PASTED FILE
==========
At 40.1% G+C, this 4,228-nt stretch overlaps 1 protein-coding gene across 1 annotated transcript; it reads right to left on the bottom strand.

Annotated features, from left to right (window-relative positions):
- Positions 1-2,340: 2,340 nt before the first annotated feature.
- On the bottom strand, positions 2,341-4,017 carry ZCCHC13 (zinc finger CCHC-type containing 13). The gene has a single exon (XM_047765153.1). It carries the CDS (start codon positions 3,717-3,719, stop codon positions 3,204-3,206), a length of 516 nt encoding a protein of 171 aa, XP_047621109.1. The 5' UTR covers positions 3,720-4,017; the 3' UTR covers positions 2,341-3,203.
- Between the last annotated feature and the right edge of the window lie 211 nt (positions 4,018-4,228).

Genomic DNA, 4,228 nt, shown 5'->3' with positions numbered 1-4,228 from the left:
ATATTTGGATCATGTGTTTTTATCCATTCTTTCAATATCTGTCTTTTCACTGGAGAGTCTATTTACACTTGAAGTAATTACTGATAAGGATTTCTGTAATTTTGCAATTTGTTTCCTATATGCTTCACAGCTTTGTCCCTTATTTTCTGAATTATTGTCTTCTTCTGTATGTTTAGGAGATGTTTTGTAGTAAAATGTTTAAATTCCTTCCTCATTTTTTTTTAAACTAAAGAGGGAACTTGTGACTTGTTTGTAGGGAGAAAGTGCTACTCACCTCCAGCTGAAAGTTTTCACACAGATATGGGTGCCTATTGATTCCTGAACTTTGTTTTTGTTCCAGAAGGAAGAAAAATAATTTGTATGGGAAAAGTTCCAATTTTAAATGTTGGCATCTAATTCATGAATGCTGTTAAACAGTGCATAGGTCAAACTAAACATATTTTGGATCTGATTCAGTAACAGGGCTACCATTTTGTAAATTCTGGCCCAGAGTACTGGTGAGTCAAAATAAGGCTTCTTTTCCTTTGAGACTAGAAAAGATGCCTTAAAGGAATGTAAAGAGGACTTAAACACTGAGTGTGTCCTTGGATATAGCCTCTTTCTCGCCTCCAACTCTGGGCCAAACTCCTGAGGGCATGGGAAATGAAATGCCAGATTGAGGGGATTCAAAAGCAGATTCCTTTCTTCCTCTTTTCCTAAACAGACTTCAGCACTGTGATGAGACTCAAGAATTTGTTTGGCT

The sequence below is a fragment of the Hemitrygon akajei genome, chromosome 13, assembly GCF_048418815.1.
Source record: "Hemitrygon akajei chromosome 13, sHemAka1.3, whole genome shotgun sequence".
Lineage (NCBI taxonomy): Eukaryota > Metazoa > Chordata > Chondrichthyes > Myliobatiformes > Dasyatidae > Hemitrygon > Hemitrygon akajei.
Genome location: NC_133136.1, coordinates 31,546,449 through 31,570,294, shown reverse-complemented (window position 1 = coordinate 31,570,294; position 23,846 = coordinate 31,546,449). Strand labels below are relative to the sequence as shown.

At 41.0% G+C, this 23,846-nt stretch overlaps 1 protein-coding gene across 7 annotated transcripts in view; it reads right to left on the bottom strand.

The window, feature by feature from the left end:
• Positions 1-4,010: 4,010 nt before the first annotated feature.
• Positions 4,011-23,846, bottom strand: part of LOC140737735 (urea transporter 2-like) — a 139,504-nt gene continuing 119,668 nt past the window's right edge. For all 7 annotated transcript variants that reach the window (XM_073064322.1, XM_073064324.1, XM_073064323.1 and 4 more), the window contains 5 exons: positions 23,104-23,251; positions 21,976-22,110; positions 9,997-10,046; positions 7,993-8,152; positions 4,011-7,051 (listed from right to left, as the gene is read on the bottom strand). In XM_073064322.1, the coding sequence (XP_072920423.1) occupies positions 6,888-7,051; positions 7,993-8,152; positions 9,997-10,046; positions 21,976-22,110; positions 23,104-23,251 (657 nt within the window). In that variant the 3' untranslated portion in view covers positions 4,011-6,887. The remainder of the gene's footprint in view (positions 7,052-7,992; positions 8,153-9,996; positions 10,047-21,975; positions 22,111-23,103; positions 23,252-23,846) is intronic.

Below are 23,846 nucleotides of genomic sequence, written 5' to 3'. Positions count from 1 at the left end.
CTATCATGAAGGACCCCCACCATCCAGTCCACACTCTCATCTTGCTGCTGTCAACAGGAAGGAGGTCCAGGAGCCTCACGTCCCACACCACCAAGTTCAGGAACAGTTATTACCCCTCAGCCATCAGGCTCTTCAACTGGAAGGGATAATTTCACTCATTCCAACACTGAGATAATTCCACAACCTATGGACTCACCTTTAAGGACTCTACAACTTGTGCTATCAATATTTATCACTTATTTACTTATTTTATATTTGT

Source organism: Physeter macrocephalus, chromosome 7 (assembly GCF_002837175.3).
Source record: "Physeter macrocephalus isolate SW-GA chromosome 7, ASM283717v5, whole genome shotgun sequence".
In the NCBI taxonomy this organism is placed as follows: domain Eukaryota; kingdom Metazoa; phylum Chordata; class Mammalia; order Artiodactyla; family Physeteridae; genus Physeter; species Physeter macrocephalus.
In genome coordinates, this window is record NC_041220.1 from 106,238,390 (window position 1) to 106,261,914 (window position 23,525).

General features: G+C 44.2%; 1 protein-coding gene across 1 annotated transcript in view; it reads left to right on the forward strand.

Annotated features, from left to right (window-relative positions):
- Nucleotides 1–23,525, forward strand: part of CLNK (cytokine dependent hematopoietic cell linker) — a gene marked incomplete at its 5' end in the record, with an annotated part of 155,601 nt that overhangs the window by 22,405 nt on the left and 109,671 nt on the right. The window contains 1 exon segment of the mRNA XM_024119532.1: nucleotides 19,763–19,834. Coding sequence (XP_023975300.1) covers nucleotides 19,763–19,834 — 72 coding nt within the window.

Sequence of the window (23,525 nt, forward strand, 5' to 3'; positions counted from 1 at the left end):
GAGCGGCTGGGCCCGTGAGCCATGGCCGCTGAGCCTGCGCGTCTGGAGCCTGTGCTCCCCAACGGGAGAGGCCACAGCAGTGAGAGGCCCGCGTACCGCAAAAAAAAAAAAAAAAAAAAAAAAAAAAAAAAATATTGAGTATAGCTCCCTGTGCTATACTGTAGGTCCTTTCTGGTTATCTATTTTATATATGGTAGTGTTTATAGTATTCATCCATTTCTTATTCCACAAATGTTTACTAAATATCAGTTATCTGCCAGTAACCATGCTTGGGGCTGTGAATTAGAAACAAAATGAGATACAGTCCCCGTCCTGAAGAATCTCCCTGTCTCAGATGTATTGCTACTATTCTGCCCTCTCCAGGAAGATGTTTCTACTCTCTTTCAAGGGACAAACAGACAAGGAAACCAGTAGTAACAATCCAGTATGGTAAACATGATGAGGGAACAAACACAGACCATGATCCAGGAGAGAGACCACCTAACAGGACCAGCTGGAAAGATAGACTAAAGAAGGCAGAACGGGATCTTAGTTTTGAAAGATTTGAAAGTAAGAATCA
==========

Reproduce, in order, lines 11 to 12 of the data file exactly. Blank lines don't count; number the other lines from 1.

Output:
Genome location: NC_133136.1, coordinates 31,546,449 through 31,570,294, shown reverse-complemented (window position 1 = coordinate 31,570,294; position 23,846 = coordinate 31,546,449). Strand labels below are relative to the sequence as shown.

At 41.0% G+C, this 23,846-nt stretch overlaps 1 protein-coding gene across 7 annotated transcripts in view; it reads right to left on the bottom strand.